There is no cure for paralysis and I am paralysed. So my motivation to connect people around the world to create a cure may simply seem like a personal desire to walk, to feel, to be my old self again. The fall that broke my back in 2010 leaving me with no movement or feeling below my waist certainly pointed my compass towards this frontier that I now explore, but that alone could never sustain what this expedition requires.
By day, I am a lab rat. I am shaved and willingly, joyfully caged in my robotic legs. I am wired to technology that unfolds the map of the inside of my body like the uncharted cosmos and with scientists, amateurs and other pioneers we explore it. By night, I connect. I try to bring foundations, investors, scientists, engineers and paralysed patient advocates together to be part of the solution. I can do all this because I believe that my real motivation, (the intrinsic motivation that comes from deeper within me than the extrinsic reward of walking, feeling, being my old self again), is to find what lies beyond this unconquered frontier of paralysis, to find what is on the other side of the hill.
And it is vital that we understand what really motivates us and why. Otherwise we could never sustain the effort. The scientific research programme we have created in which I am a subject is producing incredibly useful data, but it may well lead to a breakthrough that benefits my fellow paralysed. So something more than the inarguable self-interest keeps me in the lab, keeps me working.
He was a titan.
Born in Annascaul, County Kerry in my home country, Ireland, he returned and opened a pub there in 1916 after his polar exploration ended. Simply called, The South Pole Inn, it is still open and is a memorial to his incredible life.
Simone, my fiancée, and I toasted Tom with a beer named after him. Simone described the 18/35 logo on the pint glass, but I couldn’t recall the significance of those numbers even though I had listened to the audiobooks of almost all the stories of polar exploration before my own Antarctic adventure back in 2009. Having lost my sight when I was 22 I turned from international rower to a blind adventure athlete and I competed in the first South Pole Race since Scott and Amundson had competed for the prize of being the true first to the pole over a hundred years before. It was how I had marked my 10-year anniversary of going blind.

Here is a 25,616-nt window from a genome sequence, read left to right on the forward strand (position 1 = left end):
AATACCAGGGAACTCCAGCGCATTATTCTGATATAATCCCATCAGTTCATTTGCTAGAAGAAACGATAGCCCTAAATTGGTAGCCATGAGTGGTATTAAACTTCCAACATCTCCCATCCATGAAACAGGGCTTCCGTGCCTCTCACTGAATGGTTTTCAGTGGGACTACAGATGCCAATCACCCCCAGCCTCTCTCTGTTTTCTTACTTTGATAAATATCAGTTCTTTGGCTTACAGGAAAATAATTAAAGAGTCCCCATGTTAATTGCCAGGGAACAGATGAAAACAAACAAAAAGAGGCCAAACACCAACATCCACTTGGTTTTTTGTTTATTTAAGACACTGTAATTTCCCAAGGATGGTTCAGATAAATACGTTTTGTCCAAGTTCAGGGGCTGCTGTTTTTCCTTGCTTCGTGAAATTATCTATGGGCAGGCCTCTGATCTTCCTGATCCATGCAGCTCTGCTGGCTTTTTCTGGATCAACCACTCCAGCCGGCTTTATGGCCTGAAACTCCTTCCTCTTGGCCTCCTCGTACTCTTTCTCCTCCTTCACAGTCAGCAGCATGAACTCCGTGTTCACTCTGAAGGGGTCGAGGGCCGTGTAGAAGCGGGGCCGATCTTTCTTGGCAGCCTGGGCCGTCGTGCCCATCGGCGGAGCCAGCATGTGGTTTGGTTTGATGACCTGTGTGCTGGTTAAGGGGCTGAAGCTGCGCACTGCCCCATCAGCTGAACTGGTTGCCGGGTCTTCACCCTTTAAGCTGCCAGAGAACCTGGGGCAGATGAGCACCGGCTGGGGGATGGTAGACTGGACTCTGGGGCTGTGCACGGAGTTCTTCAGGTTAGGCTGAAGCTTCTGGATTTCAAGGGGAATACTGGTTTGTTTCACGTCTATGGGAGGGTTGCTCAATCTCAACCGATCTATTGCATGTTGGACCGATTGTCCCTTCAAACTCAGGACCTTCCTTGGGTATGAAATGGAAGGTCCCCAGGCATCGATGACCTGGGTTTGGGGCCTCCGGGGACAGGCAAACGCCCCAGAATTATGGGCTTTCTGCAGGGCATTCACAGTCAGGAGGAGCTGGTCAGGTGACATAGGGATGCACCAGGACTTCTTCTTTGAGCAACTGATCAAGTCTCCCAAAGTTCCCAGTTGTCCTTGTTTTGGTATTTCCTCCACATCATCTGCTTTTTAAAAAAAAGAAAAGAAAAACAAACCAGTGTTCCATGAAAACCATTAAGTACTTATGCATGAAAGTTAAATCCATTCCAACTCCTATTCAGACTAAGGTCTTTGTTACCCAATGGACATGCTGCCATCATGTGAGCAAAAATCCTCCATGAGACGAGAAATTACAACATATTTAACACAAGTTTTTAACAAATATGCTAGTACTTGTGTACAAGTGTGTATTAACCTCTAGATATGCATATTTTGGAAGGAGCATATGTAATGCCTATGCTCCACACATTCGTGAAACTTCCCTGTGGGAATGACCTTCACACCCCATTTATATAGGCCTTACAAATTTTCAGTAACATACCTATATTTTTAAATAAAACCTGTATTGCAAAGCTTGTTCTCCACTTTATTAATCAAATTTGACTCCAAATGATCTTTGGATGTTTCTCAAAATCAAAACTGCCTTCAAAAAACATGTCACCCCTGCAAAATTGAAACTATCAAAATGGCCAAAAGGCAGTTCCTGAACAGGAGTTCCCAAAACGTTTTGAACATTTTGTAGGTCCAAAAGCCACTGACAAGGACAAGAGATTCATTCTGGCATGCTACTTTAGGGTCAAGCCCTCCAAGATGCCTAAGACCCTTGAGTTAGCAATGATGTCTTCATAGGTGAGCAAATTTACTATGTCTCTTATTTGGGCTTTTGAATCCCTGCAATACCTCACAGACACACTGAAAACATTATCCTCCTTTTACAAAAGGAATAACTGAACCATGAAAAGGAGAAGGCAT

Surrounding us on the walls of the pub were articles detailing Antarctic exploration. Crean was on teams led by both Sir Ernest Shackleton and Captain Robert Falcon Scott. As Michael Smith, author of “An Unsung Hero”, points out, Crean spent more time on the ice than either of those two Polar heroes; he was pivotal to three of the four major British expeditions to Antarctica.
Source: The Mark Pollock Trust
Initially he served under Scott on the Discovery from 1901 to 1904, then on his fatal Terra Nova expedition to the South Pole from 1910 to 1913 and finally on Shackleton’s Imperial Trans-Antarctic Expedition on Endurance from 1914 to 1916.
It was during Scott’s ill-fated Terra Nova expedition that Tom Crean made the numbers 18 and 35 his own. At only 168 statute miles (270 km) from the Pole, Scott ordered Tom Crean, William Lashly and Lieutenant Edward Evans to return to base. Scott recorded the sorrowful moment in his diary: “Poor old Crean wept”.
Scott went on to reach the South Pole only to find Norwegian Roald Amundsen’s flag planted there first. Scott and his team then perished on the return journey.
Crean, Lashly and Evans made it off the polar plateau one month after leaving Scott and the others, but Evans began to display the debilitating symptoms of scurvy. In the harness for up to 13 hours a day, Crean developed snowblindness and hauled the sledge, his eyes bandaged with a tealeaf poultice. Risking crevasses, broken bones and certain death, the three lashed themselves to the sledge and slid 2,000ft onto the Beardmore Glacier to save three precious days of marching and food. But then Evans collapsed and with two weeks of travel out from the safety of Hut Point, Crean and Lashly began hauling Evans on the sledge.